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EDITORIAL

J. Fluids Eng. 1974;96(4):309. doi:10.1115/1.3447161.
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Abstract
Commentary by Dr. Valentin Fuster

REPORTS

J. Fluids Eng. 1974;96(4):310. doi:10.1115/1.3447162.
FREE TO VIEW
Abstract
Commentary by Dr. Valentin Fuster

RESEARCH PAPERS

J. Fluids Eng. 1974;96(4):311-316. doi:10.1115/1.3447163.

The apparatus of previous workers are described in order to evaluate the need for further studies of mass transfer into turbulent boundary layers. The apparatus built at the University of Waterloo is then described with particular reference to the areas where it is felt that significant improvement has been achieved over other apparatus. Some suction data obtained on the present apparatus is presented.

Commentary by Dr. Valentin Fuster
J. Fluids Eng. 1974;96(4):317-322. doi:10.1115/1.3447164.

The von Karman vortex streets formed in the wakes of vibrating, flexible cables were studied using a hot-wire anemometer. All the experiments took place in the flow regime where the vibration and vortex-shedding frequencies lock together, or synchronize, to control the wake formation. Detailed measurements were made of the vortex formation flow for Reynolds numbers between 230 and 650. As in the case of vibrating cylinders, the formation-region length is dependent on a shedding parameter St* related to the natural Strouhal number and the vibrational conditions. Furthermore, the near wake configuration is found to be dependent on the local amplitude of vibration suggesting that the vibrating cylinder rseults are directly applicable in that region.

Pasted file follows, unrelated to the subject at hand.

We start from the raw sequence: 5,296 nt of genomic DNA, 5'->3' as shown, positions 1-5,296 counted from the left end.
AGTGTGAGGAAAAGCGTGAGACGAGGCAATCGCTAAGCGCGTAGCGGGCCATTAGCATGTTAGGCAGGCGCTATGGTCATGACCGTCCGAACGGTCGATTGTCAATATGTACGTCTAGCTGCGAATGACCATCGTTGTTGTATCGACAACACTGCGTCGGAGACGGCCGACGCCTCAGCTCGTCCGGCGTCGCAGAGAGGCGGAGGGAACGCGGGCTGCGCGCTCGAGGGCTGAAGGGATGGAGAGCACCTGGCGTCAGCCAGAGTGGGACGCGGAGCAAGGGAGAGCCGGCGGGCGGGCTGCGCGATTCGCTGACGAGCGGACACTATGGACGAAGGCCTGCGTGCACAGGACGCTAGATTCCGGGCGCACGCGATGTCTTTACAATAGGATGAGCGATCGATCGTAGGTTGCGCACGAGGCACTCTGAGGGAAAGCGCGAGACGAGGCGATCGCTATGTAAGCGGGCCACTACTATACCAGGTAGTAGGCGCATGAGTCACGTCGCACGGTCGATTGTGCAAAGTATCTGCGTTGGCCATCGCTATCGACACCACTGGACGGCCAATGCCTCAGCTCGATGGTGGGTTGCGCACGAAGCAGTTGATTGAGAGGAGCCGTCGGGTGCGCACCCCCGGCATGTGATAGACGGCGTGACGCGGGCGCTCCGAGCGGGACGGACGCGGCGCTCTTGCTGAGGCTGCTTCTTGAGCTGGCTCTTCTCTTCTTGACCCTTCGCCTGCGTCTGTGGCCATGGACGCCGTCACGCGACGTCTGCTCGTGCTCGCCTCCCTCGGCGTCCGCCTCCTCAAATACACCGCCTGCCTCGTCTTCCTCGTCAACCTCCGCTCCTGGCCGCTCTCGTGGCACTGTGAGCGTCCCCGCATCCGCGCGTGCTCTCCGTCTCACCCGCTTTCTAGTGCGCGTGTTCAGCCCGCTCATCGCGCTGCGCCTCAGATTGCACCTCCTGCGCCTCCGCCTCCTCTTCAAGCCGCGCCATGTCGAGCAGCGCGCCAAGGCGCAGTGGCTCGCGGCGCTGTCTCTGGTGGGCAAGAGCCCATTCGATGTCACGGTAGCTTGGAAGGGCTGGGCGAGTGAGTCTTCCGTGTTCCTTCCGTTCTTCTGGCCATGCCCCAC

Commentary by Dr. Valentin Fuster
J. Fluids Eng. 1974;96(4):323-332. doi:10.1115/1.3447165.

This paper investigates the feasibility of diagnosing intraurethral obstructions in males by means of a pressure pulse technique. Initial discussion centers on some of the anatomical and physiological characteristics of the male lower urinary tract for both normal and abnormal (obstructed) conditions. Present methods of diagnosis are reviewed and the limitations of these techniques are discussed. An alternate method of diagnosis is then described which is based on examination of wave reflection behavior in the urethra during micturition after a pressure pulse is generated by means of quick-acting valve downstream of the meatus. Numerical results based on a proposed analytical model show that reflected waves from upstream obstructions can be detected, even for partial valve closure, and that induced peak pressures can be maintained within acceptable physiological limits. These results imply that the technique should be useful as a means of diagnosing obstructions in the male lower urinary tract.